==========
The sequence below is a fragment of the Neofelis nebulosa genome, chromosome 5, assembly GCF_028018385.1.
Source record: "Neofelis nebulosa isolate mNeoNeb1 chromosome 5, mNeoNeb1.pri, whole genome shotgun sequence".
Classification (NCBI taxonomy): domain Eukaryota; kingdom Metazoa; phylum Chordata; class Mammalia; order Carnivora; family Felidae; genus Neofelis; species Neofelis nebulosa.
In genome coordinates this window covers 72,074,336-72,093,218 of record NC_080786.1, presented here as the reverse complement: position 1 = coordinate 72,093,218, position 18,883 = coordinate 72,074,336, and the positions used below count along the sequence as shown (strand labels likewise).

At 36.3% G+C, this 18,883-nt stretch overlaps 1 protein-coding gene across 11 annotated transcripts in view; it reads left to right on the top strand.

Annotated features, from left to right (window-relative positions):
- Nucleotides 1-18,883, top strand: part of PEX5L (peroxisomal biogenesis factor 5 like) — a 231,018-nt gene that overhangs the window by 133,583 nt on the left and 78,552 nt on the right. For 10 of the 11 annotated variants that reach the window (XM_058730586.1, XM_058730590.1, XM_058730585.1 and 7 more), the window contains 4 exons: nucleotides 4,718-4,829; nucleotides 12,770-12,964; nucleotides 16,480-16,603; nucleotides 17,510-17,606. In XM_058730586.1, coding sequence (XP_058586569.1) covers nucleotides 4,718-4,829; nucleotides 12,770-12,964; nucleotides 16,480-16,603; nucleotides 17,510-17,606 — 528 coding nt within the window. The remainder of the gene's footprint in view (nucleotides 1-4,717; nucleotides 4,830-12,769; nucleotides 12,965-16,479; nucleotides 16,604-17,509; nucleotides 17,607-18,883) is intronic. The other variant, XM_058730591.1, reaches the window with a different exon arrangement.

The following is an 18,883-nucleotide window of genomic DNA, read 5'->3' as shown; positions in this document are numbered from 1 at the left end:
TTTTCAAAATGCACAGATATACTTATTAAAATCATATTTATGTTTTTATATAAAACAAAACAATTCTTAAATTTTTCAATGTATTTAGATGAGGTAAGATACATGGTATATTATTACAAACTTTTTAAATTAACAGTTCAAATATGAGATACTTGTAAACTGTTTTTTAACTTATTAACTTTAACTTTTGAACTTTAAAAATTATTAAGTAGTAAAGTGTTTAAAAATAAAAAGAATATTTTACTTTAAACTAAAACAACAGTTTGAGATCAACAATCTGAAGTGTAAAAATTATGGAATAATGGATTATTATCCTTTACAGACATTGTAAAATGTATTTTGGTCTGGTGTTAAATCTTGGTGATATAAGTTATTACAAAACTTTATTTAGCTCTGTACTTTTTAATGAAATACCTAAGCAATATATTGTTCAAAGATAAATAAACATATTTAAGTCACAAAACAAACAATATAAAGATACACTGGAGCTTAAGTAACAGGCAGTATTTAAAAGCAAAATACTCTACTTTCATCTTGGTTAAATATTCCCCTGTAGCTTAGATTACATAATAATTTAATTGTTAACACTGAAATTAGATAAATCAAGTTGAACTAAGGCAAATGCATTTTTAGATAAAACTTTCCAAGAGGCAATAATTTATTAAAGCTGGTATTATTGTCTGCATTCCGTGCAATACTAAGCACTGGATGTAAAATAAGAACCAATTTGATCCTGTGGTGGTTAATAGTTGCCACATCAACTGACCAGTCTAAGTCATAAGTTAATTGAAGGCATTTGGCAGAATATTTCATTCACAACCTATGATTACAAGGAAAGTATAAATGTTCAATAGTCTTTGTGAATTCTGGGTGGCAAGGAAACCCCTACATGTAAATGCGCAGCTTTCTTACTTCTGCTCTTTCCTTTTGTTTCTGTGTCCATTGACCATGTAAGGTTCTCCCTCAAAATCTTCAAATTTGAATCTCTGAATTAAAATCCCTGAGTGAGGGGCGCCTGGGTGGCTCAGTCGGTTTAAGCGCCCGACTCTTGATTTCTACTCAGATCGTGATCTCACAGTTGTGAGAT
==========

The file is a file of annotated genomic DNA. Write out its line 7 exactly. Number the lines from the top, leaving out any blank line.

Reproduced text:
- Nucleotides 1-18,883, top strand: part of PEX5L (peroxisomal biogenesis factor 5 like) — a 231,018-nt gene that overhangs the window by 133,583 nt on the left and 78,552 nt on the right. For 10 of the 11 annotated variants that reach the window (XM_058730586.1, XM_058730590.1, XM_058730585.1 and 7 more), the window contains 4 exons: nucleotides 4,718-4,829; nucleotides 12,770-12,964; nucleotides 16,480-16,603; nucleotides 17,510-17,606. In XM_058730586.1, coding sequence (XP_058586569.1) covers nucleotides 4,718-4,829; nucleotides 12,770-12,964; nucleotides 16,480-16,603; nucleotides 17,510-17,606 — 528 coding nt within the window. The remainder of the gene's footprint in view (nucleotides 1-4,717; nucleotides 4,830-12,769; nucleotides 12,965-16,479; nucleotides 16,604-17,509; nucleotides 17,607-18,883) is intronic. The other variant, XM_058730591.1, reaches the window with a different exon arrangement.